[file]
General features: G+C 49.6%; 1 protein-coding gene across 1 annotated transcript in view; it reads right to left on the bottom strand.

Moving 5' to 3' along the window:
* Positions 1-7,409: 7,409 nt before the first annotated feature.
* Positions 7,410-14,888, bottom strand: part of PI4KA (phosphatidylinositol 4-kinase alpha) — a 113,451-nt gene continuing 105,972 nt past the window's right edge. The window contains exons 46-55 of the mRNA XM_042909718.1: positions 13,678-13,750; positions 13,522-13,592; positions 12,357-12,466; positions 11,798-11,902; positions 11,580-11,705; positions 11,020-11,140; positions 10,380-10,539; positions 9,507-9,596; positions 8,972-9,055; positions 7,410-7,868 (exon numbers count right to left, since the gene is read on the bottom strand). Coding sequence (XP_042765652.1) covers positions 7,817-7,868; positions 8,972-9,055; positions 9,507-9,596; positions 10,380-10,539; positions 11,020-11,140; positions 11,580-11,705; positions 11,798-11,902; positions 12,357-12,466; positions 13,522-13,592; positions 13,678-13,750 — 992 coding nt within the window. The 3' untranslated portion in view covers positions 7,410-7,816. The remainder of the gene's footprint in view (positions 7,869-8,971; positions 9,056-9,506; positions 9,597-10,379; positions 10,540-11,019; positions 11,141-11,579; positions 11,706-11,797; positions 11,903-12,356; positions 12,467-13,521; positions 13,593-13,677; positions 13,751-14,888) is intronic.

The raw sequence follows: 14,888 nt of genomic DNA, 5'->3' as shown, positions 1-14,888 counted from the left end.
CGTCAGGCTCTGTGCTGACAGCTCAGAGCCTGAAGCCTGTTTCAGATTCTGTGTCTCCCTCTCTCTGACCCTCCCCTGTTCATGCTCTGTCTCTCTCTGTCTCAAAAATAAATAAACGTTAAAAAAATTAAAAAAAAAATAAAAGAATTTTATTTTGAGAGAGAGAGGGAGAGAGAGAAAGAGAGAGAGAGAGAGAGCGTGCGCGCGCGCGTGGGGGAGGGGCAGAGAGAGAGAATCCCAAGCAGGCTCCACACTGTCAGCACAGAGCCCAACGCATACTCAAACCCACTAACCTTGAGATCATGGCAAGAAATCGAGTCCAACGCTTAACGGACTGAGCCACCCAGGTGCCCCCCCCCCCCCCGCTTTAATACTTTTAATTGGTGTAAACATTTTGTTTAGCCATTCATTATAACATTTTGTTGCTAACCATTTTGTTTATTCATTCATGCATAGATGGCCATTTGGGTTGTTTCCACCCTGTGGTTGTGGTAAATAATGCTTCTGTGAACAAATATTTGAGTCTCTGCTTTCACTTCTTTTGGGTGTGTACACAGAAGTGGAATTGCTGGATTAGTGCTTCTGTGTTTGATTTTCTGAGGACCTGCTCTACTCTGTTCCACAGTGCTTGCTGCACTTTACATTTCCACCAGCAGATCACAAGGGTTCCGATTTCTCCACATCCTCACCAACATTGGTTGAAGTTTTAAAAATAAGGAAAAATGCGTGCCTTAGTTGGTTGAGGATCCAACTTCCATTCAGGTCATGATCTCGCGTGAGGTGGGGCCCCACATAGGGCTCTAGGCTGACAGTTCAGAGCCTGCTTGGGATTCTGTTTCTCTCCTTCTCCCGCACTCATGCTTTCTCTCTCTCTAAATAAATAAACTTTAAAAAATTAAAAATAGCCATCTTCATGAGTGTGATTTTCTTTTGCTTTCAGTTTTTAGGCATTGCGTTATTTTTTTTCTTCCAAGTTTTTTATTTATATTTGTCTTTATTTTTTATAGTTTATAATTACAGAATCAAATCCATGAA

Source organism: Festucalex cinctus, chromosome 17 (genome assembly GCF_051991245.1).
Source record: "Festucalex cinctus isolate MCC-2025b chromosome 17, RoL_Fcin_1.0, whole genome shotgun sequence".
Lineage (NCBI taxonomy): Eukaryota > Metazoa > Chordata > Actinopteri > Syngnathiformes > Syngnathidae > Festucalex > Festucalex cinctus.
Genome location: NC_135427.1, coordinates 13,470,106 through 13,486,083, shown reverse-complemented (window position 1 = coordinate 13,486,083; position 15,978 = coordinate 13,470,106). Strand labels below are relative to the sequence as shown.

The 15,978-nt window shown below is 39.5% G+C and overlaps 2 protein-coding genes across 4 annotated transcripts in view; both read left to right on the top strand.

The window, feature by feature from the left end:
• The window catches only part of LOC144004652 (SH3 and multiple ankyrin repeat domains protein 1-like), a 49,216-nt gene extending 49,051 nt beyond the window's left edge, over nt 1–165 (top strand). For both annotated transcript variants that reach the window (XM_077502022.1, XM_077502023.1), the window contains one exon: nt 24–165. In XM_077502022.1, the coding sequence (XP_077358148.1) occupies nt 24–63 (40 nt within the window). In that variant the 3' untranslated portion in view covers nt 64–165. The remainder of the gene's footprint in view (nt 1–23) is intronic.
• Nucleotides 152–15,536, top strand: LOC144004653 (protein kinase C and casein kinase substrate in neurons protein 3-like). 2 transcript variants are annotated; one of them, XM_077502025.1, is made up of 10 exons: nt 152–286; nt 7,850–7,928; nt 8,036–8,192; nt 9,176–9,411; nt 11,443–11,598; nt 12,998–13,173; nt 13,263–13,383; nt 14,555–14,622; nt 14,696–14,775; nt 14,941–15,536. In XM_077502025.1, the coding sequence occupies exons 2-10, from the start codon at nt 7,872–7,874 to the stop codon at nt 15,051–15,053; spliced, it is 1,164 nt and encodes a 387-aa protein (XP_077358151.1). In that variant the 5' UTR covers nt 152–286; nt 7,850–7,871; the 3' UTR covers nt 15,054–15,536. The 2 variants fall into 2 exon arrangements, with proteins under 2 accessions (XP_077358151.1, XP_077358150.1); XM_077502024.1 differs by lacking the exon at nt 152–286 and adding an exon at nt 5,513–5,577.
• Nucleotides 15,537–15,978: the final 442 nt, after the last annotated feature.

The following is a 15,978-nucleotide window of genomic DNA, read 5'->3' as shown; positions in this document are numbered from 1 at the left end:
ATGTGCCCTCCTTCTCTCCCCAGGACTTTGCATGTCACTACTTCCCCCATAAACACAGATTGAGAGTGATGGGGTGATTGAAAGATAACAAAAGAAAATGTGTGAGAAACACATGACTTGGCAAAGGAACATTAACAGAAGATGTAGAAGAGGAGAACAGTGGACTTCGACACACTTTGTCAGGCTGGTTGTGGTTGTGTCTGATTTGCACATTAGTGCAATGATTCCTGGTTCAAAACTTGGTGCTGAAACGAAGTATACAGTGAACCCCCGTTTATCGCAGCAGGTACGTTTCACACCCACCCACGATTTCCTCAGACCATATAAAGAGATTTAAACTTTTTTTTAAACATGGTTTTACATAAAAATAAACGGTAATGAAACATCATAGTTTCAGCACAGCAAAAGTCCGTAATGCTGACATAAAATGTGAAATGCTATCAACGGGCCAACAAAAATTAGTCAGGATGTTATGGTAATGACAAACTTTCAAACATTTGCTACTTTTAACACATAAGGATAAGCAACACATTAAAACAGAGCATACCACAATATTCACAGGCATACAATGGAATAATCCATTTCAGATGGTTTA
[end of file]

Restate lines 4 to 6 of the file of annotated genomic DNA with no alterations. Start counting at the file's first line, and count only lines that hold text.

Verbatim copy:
* Positions 7,410-14,888, bottom strand: part of PI4KA (phosphatidylinositol 4-kinase alpha) — a 113,451-nt gene continuing 105,972 nt past the window's right edge. The window contains exons 46-55 of the mRNA XM_042909718.1: positions 13,678-13,750; positions 13,522-13,592; positions 12,357-12,466; positions 11,798-11,902; positions 11,580-11,705; positions 11,020-11,140; positions 10,380-10,539; positions 9,507-9,596; positions 8,972-9,055; positions 7,410-7,868 (exon numbers count right to left, since the gene is read on the bottom strand). Coding sequence (XP_042765652.1) covers positions 7,817-7,868; positions 8,972-9,055; positions 9,507-9,596; positions 10,380-10,539; positions 11,020-11,140; positions 11,580-11,705; positions 11,798-11,902; positions 12,357-12,466; positions 13,522-13,592; positions 13,678-13,750 — 992 coding nt within the window. The 3' untranslated portion in view covers positions 7,410-7,816. The remainder of the gene's footprint in view (positions 7,869-8,971; positions 9,056-9,506; positions 9,597-10,379; positions 10,540-11,019; positions 11,141-11,579; positions 11,706-11,797; positions 11,903-12,356; positions 12,467-13,521; positions 13,593-13,677; positions 13,751-14,888) is intronic.

The raw sequence follows: 14,888 nt of genomic DNA, 5'->3' as shown, positions 1-14,888 counted from the left end.
CGTCAGGCTCTGTGCTGACAGCTCAGAGCCTGAAGCCTGTTTCAGATTCTGTGTCTCCCTCTCTCTGACCCTCCCCTGTTCATGCTCTGTCTCTCTCTGTCTCAAAAATAAATAAACGTTAAAAAAATTAAAAAAAAAATAAAAGAATTTTATTTTGAGAGAGAGAGGGAGAGAGAGAAAGAGAGAGAGAGAGAGAGCGTGCGCGCGCGCGTGGGGGAGGGGCAGAGAGAGAGAATCCCAAGCAGGCTCCACACTGTCAGCACAGAGCCCAACGCATACTCAAACCCACTAACCTTGAGATCATGGCAAGAAATCGAGTCCAACGCTTAACGGACTGAGCCACCCAGGTGCCCCCCCCCCCCCCGCTTTAATACTTTTAATTGGTGTAAACATTTTGTTTAGCCATTCATTATAACATTTTGTTGCTAACCATTTTGTTTATTCATTCATGCATAGATGGCCATTTGGGTTGTTTCCACCCTGTGGTTGTGGTAAATAATGCTTCTGTGAACAAATATTTGAGTCTCTGCTTTCACTTCTTTTGGGTGTGTACACAGAAGTGGAATTGCTGGATTAGTGCTTCTGTGTTTGATTTTCTGAGGACCTGCTCTACTCTGTTCCACAGTGCTTGCTGCACTTTACATTTCCACCAGCAGATCACAAGGGTTCCGATTTCTCCACATCCTCACCAACATTGGTTGAAGTTTTAAAAATAAGGAAAAATGCGTGCCTTAGTTGGTTGAGGATCCAACTTCCATTCAGGTCATGATCTCGCGTGAGGTGGGGCCCCACATAGGGCTCTAGGCTGACAGTTCAGAGCCTGCTTGGGATTCTGTTTCTCTCCTTCTCCCGCACTCATGCTTTCTCTCTCTCTAAATAAATAAACTTTAAAAAATTAAAAATAGCCATCTTCATGAGTGTGATTTTCTTTTGCTTTCAGTTTTTAGGCATTGCGTTATTTTTTTTCTTCCAAGTTTTTTATTTATATTTGTCTTTATTTTTTATAGTTTATAATTACAGAATCAAATCCATGAA